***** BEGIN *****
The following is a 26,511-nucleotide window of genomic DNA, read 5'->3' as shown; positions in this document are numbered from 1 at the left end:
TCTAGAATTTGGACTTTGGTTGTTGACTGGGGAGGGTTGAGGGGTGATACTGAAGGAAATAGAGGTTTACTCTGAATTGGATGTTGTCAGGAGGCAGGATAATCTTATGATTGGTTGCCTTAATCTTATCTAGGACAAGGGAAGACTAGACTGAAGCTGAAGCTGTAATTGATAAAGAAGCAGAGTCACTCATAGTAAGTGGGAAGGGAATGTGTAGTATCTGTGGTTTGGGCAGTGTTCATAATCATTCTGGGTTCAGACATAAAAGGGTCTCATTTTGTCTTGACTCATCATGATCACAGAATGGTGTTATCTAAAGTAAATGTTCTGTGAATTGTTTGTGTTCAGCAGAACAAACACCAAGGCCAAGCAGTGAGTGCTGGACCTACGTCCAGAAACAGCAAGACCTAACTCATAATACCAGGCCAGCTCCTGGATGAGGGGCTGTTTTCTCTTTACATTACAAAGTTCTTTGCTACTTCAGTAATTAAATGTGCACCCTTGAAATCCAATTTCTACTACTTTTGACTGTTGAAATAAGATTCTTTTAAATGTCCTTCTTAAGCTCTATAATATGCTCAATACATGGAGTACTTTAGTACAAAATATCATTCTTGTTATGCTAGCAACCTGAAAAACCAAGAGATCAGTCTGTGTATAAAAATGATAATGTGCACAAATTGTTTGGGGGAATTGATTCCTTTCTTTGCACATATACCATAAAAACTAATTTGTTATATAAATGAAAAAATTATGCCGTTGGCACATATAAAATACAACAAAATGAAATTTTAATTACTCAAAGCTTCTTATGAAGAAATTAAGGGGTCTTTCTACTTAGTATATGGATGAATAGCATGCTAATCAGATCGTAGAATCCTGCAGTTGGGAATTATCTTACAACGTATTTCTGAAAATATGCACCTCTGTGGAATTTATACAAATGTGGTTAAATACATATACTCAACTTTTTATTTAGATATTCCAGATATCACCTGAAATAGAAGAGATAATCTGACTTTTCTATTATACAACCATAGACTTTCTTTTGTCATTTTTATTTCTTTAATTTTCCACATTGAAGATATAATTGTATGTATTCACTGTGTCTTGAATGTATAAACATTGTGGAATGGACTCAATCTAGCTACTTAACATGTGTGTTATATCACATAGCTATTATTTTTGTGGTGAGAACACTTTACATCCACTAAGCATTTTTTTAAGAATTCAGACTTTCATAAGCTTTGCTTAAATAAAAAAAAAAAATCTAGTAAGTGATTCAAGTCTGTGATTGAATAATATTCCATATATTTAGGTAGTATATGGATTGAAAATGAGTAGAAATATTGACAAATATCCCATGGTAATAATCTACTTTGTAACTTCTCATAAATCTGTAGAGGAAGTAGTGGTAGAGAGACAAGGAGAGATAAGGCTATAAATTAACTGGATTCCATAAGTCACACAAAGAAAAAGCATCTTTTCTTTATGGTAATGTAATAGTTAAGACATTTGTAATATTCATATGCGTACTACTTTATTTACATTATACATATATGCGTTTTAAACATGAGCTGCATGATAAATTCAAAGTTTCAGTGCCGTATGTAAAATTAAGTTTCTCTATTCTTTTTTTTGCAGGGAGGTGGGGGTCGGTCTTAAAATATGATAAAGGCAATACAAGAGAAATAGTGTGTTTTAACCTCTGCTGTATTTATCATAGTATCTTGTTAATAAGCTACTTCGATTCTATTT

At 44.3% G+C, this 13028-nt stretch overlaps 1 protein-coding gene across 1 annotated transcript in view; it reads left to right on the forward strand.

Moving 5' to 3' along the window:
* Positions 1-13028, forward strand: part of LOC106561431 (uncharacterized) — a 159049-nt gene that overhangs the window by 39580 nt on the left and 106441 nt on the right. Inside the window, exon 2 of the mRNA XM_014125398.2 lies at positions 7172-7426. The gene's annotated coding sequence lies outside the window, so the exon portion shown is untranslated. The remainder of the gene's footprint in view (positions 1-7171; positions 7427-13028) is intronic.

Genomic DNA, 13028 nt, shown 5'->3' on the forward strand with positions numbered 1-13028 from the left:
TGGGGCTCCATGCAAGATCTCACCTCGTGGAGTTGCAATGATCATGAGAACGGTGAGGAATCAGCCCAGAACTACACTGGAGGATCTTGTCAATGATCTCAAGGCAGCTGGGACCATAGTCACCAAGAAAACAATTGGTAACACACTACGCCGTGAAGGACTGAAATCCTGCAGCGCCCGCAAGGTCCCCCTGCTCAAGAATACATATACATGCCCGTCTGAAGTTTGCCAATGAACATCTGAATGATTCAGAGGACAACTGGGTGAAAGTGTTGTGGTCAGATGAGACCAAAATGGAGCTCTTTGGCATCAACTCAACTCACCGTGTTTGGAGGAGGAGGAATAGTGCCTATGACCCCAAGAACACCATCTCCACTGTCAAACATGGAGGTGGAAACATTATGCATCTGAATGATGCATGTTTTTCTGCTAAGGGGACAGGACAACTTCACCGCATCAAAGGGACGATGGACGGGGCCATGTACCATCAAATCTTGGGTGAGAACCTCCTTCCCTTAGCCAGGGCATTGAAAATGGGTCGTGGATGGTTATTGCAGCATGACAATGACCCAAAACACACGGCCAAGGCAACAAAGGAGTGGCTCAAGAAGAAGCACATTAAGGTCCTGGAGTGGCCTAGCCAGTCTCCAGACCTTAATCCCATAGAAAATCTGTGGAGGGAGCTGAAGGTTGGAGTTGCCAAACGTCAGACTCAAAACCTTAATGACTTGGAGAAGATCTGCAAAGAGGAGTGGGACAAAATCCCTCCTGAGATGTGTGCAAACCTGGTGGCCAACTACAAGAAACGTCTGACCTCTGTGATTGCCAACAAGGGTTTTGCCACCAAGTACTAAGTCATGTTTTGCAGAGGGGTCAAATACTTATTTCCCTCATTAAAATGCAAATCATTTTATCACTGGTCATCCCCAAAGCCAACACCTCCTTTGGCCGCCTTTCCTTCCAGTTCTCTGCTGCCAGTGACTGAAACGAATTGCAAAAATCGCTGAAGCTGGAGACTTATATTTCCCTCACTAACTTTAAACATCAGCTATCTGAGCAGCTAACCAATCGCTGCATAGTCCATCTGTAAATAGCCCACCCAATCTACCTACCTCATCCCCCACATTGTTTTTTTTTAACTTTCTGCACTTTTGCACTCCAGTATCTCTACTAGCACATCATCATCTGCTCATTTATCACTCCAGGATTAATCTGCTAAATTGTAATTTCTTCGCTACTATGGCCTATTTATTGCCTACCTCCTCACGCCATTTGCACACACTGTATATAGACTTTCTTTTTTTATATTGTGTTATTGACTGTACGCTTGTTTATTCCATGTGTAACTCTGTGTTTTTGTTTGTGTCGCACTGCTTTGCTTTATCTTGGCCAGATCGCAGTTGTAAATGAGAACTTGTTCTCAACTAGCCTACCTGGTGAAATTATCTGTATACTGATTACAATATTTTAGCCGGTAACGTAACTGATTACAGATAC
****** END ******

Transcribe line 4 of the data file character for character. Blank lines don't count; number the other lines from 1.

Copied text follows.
Moving 5' to 3' along the window: